I’ve always wondered how long it would take to create a text adventure/graphical text adventure engine for Flash. I *know* the marketability of text adventures is not great, and I know the audience is limited, but for someone like me who played the original Infocom and Scott Adams adventurs games for 100’s of hours, the idea is sometimes hard to get past.
Anyway, this free online book named Let’s Tell A Story Together written in 2006 is making even harder for me to resist the temptation once again. Jimmy Maher’s work is a very well researched and detailed account that reaches from Eliza in 1966 to modern games made in the 21st Century.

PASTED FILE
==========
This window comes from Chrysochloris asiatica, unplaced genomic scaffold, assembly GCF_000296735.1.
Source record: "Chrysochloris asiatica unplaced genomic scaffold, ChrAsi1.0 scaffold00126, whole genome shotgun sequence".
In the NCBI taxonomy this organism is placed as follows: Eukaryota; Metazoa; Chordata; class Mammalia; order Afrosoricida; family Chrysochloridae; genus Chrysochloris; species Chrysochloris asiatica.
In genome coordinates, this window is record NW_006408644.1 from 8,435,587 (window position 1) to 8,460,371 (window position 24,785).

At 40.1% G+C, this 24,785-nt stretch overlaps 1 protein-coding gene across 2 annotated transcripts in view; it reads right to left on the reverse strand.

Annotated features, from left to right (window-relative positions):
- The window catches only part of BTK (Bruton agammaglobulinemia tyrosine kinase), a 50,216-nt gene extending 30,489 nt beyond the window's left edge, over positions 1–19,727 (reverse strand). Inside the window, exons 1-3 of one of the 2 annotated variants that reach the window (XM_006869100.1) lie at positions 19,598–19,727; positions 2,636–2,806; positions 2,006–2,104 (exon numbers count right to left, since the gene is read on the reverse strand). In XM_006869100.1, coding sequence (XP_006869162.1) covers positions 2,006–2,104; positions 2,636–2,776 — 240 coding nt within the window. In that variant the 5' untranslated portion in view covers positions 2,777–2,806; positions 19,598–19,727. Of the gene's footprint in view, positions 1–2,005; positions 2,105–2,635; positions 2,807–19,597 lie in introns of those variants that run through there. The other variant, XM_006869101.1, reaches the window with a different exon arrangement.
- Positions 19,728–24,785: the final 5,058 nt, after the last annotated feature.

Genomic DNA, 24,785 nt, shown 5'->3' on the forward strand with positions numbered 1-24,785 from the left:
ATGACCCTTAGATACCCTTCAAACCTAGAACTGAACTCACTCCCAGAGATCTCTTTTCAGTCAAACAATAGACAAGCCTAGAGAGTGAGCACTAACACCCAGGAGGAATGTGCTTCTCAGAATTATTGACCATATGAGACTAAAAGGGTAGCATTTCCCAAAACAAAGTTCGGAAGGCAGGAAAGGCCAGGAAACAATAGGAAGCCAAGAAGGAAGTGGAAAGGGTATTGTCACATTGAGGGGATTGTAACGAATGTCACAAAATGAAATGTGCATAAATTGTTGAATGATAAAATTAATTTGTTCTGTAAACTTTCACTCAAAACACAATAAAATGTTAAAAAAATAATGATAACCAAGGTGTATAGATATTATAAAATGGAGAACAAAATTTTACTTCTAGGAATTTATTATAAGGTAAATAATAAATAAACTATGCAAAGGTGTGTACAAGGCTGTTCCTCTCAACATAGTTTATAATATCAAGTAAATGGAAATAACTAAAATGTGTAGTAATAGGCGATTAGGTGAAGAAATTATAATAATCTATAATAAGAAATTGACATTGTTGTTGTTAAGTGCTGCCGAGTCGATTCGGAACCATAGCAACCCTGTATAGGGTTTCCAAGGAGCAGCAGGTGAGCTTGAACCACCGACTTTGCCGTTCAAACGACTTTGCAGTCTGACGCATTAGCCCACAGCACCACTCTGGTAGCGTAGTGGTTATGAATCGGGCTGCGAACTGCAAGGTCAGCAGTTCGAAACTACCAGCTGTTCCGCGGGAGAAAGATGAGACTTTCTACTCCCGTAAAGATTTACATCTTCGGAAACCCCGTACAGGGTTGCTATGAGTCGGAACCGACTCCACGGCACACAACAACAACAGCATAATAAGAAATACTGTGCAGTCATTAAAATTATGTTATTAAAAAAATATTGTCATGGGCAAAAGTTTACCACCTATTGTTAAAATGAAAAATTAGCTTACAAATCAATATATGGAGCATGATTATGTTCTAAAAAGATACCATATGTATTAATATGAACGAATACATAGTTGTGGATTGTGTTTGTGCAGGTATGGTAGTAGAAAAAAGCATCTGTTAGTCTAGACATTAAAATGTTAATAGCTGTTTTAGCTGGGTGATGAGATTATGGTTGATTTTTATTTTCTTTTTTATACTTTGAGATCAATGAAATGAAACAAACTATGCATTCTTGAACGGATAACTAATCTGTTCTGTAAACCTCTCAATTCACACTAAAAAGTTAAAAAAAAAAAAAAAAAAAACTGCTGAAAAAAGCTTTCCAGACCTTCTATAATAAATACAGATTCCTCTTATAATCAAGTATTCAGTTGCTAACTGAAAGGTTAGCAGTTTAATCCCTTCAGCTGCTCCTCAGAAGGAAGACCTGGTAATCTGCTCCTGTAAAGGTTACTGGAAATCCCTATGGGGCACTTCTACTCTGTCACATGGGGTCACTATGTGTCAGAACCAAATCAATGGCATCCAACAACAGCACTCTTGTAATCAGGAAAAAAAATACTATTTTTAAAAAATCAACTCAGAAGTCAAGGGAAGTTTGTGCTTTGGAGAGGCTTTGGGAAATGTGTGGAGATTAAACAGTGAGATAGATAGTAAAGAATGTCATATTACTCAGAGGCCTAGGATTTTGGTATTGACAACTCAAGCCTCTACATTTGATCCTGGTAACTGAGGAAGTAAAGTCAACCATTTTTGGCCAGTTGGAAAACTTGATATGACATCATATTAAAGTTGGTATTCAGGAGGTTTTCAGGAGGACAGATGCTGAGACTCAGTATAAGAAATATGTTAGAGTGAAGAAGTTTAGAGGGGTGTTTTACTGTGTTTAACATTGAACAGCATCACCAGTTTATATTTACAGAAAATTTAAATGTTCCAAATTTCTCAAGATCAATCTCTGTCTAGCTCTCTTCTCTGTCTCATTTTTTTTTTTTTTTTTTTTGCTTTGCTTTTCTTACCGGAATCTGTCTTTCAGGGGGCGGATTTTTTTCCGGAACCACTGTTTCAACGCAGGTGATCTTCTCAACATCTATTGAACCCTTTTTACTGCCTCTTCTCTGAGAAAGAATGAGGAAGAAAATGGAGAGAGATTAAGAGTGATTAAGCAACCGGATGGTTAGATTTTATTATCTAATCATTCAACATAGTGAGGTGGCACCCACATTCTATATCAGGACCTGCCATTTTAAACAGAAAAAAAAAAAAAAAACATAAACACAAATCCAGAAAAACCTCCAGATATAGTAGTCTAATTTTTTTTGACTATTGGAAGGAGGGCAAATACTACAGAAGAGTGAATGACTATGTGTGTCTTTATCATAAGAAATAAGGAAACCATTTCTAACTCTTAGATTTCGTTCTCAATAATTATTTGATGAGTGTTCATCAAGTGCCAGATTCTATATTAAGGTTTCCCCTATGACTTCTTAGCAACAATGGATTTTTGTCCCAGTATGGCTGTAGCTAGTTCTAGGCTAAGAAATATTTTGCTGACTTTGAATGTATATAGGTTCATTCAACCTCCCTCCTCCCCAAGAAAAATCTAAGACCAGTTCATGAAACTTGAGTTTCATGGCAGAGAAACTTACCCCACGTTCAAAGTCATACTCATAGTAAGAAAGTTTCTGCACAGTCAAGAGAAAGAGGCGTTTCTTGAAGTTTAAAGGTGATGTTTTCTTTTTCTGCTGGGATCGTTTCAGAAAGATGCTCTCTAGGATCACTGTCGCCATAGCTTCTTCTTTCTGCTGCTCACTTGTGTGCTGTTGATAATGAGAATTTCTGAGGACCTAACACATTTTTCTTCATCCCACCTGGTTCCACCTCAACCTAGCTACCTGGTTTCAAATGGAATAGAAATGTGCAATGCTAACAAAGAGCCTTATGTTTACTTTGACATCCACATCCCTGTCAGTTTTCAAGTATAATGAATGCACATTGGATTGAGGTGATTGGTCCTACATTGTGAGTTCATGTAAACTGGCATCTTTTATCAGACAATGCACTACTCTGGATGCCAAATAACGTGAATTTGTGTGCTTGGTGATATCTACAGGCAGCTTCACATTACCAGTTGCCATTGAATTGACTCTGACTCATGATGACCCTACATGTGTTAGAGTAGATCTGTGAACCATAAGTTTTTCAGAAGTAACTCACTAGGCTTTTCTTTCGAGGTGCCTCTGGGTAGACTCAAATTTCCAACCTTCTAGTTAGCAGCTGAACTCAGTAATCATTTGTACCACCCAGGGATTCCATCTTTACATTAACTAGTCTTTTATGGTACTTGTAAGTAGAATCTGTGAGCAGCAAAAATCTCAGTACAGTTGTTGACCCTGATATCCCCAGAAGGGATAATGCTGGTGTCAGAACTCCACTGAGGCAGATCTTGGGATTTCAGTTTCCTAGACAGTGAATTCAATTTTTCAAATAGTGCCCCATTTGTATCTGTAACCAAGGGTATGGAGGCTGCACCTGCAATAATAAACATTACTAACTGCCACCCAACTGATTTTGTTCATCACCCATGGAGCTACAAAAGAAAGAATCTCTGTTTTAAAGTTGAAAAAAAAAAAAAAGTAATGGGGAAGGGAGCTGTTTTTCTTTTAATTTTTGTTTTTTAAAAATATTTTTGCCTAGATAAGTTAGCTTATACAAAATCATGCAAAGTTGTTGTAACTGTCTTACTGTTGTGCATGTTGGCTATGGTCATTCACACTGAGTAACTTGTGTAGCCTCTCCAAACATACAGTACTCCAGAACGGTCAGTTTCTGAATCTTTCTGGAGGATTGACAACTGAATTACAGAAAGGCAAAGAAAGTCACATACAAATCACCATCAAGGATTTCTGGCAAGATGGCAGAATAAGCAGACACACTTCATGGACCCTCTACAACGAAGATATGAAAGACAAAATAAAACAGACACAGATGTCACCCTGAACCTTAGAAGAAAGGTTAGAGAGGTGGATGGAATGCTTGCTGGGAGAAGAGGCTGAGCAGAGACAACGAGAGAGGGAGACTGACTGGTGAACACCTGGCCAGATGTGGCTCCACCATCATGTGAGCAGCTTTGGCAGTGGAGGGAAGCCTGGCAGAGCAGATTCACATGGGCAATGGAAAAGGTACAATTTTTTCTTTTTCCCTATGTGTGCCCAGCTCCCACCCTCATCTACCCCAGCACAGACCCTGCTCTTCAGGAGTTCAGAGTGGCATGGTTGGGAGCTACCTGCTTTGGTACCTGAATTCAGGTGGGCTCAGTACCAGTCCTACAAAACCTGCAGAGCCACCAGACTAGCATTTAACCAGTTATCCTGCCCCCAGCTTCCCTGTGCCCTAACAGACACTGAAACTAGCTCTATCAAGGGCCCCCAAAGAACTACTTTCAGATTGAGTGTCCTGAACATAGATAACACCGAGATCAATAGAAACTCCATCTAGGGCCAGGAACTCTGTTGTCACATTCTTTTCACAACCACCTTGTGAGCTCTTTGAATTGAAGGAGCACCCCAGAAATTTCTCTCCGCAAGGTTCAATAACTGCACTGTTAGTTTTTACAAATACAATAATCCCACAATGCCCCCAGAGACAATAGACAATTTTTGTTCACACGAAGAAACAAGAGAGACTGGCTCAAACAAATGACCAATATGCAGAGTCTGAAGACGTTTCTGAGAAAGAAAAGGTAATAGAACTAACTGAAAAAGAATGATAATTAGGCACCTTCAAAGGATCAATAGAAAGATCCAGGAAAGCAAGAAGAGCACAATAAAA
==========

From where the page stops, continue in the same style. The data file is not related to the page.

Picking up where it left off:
The text is filled with interesting tid-bits on game design. For example, in Ch.3 Scott Adams describes how he wrote his first text adventure game:
“I didn’t try and take the existing program and put it into 16K, but sat down and wrote an adventure language of my own for the machine – an interpreter – and proceeded from there to write an adventure in that language. As a system programmer I know how to write tools. The first tool was the adventure language, the second was the interpreter to understand the language and the third tool allowed me to develop a database for the interpreter to understand’ (Kidd). “
With notes and in-line images, this online book clocks-in at just over 235 pages. That’s not a bad read for a subject that should be fascinating to anyone intersted in the design and history of early computer games.